SUNS 10 2019 278


We are living in an increasingly volatile and unpredictable world. Safety and security are paramount issues and frequently the centre of conversations.

Terrorism is increasingly global and no country or region is guaranteed as safe from its impacts. The Christchurch massacre on March 15 showed that to be the case.

Questions about safety and the uncertainty of security affect both adults and children. For children, one of the most significant impacts has been the requirement that schools develop lock down policies. Policies are periodically drilled for the sake of awareness, so that if schools are under threat they can be safely implemented.

Children of all ages are very aware of what is happening in the world. ‘The good, the bad and the ugly’ elements of life are constantly brought to their attention through media and by listening and contributing to conversations.

Sarah Parry and Jez Oldfield wrote that “While adults often have enough life experience to … take a long term perspective toward such disasters, children can face different challenges.” ( How to talk to children about terrorism, The Conversation, June 5, 2017.) Events such as the Christchurch massacre cause children to “… experience much higher levels of distress than usual. … this can include aches and pains, sleeplessness, nightmares, … (children) becoming very snappy … withdrawn … not wanting to be separated from their parents.” (Op cit)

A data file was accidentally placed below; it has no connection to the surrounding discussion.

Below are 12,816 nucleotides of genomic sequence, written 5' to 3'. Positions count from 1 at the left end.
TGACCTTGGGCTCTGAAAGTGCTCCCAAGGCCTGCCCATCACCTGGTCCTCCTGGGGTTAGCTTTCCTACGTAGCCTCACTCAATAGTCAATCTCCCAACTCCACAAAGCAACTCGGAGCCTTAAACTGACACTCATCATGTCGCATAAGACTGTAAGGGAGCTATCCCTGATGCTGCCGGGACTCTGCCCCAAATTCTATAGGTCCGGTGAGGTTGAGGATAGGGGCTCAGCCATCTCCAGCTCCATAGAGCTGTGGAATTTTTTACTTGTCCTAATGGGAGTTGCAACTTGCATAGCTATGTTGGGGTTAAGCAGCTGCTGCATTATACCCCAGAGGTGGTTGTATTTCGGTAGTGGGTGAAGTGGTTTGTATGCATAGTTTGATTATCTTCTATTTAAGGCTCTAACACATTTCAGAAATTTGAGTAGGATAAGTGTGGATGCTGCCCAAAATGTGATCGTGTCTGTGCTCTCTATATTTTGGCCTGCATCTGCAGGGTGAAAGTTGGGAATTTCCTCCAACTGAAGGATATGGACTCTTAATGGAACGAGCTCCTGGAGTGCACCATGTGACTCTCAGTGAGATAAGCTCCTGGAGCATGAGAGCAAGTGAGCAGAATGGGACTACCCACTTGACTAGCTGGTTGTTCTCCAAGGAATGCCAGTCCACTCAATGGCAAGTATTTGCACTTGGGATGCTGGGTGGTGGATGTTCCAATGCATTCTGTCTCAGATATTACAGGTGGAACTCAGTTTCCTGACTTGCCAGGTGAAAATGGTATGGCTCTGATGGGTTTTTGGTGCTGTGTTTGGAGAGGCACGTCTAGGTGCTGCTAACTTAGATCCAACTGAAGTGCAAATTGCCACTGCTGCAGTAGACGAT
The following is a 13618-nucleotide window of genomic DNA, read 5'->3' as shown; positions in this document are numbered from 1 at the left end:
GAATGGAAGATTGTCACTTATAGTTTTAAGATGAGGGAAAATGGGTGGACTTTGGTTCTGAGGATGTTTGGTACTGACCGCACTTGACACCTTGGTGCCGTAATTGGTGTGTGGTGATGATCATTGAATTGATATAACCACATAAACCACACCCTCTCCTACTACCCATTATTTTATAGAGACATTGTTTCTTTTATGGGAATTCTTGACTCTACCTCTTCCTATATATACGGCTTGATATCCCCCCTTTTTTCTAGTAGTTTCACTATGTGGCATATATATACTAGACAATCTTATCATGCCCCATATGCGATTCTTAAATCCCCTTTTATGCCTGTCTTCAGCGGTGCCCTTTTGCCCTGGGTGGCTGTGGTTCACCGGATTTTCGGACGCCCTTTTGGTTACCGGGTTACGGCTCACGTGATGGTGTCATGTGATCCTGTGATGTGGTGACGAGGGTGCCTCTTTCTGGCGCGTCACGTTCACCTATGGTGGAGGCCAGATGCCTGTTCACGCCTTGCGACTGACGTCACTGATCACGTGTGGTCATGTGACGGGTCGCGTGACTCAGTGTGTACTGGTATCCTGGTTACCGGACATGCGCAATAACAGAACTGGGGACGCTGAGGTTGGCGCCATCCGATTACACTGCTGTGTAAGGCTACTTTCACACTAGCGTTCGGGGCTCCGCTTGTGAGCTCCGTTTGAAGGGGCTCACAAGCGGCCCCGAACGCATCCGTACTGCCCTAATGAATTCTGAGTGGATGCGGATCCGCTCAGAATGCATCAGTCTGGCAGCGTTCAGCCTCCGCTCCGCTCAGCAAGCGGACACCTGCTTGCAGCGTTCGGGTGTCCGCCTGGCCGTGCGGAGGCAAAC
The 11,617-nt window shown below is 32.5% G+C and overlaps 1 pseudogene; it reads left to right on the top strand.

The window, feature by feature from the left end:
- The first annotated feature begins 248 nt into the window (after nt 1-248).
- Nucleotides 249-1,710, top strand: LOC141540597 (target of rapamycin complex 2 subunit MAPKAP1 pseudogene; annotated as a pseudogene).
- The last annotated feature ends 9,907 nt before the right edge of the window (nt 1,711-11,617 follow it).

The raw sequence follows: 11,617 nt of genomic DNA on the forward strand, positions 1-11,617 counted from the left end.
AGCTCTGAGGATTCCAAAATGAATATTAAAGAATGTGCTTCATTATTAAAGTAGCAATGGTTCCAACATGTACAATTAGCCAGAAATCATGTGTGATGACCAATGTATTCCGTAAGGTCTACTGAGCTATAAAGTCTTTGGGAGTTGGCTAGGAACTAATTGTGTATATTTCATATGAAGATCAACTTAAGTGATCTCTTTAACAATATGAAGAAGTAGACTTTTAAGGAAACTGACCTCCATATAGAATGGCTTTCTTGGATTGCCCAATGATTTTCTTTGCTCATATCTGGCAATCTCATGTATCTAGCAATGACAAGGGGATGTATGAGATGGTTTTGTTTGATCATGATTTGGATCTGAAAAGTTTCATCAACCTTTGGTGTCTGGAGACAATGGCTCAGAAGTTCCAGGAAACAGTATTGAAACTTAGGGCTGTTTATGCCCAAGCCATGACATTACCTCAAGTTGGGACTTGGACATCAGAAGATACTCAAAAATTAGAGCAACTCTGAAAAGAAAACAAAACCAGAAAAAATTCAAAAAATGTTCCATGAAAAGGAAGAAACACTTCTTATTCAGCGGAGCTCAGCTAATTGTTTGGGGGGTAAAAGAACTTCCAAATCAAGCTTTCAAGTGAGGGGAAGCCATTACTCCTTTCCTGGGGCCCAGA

Shielding children from confronting reality does not work and is an unhelpful strategy. Parry and Oldfield write that “… young people today are exposed to anxiety provoking information like never before. Rather than shielding children from inevitable stressors, we need to focus on arming them with balanced information, compassion, hope and the chance to develop their resilience.” (Op cit)

Rather than hiding the horror of terrorism from children, frank discussion, including answering their questions, is a wiser approach. Parry and Oldfield suggest the following strategies.

• Ask children how they feel about what they have seen or heard. Then address their feelings.

• Remind children that helpers of those distressed are the real heroes. Discuss their bravery, decency and morality.

• Be conscious of the need to “ … enhance children’s confidence, sense of bravery, ability to problem solve and develop their moral compass” through empathetic and understanding parental support.

• Sorting the truth from myth and misinformation that circulates after tragedy, helps children keep things in perspective.

• Be conscious of the need to reassure young people about parental and adult care for their safety. Parry and Oldfield (op cit) offer wise words. “ Being able to reassure young people that they are safe, loved and cared for can make all the difference.”

These considerations are paramount in helping children during uncertain times.

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